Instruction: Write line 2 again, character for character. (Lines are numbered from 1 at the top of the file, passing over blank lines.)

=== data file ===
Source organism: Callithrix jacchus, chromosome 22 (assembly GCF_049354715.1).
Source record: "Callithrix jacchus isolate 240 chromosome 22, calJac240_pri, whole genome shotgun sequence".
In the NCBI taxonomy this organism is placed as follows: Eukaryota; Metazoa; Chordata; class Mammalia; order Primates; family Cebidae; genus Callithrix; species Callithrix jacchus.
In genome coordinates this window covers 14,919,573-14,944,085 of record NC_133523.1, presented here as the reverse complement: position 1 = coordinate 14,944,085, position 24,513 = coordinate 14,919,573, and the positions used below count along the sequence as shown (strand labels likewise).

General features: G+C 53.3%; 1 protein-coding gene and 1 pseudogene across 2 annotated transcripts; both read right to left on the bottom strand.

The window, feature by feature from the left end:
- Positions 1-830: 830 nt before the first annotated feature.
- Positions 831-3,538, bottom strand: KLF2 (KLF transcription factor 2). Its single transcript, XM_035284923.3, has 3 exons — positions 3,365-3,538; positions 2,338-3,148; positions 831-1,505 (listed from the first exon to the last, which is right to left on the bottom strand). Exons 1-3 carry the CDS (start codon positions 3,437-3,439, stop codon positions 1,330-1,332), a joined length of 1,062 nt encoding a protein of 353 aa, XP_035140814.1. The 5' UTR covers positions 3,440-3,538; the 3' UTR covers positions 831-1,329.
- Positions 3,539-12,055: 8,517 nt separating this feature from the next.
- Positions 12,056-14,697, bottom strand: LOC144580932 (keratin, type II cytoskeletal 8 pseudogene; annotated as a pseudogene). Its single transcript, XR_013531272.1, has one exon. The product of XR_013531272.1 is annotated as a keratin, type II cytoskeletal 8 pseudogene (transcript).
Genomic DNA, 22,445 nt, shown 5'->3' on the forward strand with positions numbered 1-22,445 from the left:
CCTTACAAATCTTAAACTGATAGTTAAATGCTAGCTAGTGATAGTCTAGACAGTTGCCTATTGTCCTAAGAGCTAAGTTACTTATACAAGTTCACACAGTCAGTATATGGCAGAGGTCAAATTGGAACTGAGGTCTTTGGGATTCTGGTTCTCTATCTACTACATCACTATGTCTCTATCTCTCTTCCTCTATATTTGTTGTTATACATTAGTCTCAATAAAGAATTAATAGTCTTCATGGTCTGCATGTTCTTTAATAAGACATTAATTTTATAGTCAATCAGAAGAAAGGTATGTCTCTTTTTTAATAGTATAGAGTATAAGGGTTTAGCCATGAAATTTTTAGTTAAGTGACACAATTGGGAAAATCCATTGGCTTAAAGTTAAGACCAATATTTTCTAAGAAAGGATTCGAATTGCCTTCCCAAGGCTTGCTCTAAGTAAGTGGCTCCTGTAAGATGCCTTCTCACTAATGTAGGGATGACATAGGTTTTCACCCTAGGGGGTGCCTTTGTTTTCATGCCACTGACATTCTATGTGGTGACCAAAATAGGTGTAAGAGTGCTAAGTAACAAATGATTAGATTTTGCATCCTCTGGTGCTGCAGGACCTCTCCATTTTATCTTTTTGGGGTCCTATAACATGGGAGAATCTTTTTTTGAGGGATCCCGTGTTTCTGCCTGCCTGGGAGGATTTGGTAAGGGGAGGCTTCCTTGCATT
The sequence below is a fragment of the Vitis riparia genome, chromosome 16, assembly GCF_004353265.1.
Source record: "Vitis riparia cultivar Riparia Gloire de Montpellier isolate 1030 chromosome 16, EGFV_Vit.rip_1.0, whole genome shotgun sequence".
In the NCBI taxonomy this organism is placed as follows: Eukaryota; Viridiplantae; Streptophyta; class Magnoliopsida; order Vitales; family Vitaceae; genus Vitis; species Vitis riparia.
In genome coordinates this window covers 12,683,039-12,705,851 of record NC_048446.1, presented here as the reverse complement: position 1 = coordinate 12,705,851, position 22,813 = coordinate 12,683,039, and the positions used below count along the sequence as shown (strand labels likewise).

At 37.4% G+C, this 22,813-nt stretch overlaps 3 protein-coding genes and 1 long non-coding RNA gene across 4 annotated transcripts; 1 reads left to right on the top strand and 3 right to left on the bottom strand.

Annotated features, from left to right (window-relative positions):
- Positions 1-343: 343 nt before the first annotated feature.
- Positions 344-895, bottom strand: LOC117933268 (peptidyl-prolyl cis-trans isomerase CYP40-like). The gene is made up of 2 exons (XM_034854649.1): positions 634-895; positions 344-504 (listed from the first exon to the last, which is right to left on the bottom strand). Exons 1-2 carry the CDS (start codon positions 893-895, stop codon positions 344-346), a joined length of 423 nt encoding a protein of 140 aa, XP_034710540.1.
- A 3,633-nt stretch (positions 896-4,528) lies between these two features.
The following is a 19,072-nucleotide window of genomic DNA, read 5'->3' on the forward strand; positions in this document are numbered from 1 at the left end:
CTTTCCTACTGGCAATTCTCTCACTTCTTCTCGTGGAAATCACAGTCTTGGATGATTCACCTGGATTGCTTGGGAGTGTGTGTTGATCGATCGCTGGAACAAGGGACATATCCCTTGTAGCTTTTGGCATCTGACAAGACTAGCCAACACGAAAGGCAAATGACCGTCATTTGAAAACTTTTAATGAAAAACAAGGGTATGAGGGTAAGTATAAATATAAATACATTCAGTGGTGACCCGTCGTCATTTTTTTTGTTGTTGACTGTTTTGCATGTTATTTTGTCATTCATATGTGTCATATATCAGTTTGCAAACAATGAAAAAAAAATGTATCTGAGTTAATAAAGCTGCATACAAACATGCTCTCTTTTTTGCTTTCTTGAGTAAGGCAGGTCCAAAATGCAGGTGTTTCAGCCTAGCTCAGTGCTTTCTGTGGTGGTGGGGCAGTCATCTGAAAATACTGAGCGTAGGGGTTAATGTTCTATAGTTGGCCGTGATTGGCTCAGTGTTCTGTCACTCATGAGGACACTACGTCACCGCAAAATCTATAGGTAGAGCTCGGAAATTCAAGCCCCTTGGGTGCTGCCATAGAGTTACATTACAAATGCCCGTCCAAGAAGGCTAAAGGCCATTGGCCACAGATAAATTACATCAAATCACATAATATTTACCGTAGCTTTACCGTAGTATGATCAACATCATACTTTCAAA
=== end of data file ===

Source record: "Callithrix jacchus isolate 240 chromosome 22, calJac240_pri, whole genome shotgun sequence".